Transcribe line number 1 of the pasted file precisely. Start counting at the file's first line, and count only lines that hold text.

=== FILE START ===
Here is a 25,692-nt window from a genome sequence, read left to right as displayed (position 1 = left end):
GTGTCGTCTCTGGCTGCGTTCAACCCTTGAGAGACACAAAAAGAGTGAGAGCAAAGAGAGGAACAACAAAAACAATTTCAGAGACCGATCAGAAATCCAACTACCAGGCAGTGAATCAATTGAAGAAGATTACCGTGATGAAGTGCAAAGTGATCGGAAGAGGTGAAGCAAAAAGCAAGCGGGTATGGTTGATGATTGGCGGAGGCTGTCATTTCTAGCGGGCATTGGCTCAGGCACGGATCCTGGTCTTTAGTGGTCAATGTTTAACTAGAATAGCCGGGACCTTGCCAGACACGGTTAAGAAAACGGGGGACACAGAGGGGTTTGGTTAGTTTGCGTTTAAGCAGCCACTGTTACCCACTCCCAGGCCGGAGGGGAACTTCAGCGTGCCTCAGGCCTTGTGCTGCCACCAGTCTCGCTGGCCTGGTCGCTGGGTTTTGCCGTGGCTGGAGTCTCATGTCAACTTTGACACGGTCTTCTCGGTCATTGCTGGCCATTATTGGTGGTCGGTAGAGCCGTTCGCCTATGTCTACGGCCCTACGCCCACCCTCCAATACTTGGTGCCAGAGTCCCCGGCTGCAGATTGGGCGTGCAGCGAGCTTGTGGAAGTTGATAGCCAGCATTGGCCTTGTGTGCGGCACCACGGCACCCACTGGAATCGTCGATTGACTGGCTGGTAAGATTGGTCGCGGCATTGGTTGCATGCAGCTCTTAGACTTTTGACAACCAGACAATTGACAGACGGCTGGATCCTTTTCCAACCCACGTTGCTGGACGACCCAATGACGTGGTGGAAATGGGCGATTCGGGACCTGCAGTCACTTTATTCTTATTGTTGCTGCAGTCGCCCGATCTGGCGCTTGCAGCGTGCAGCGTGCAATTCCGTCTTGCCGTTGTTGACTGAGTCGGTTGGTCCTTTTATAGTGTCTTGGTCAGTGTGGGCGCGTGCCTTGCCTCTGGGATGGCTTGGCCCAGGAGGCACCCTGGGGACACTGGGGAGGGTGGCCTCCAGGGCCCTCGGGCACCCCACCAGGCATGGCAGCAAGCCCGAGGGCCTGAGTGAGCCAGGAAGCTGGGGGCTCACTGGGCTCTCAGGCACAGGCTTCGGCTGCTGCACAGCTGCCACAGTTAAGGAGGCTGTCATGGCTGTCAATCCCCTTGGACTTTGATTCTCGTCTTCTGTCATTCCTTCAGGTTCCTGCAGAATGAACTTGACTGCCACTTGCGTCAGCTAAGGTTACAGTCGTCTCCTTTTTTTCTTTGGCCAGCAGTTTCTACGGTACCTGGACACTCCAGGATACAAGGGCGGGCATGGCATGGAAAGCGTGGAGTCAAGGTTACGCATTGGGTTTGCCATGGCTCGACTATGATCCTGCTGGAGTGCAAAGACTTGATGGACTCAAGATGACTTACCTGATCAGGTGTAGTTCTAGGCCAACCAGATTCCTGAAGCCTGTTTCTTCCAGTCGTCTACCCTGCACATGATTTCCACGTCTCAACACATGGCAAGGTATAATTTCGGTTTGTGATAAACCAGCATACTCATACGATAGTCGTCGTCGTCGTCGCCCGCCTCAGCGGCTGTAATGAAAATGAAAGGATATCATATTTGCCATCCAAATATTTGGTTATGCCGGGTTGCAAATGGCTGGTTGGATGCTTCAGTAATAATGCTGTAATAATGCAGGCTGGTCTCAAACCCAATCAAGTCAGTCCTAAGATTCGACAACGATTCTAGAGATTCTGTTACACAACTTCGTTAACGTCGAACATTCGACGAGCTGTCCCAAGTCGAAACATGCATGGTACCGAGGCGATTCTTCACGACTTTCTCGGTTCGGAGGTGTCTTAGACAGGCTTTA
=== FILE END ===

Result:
Here is a 25,692-nt window from a genome sequence, read left to right as displayed (position 1 = left end):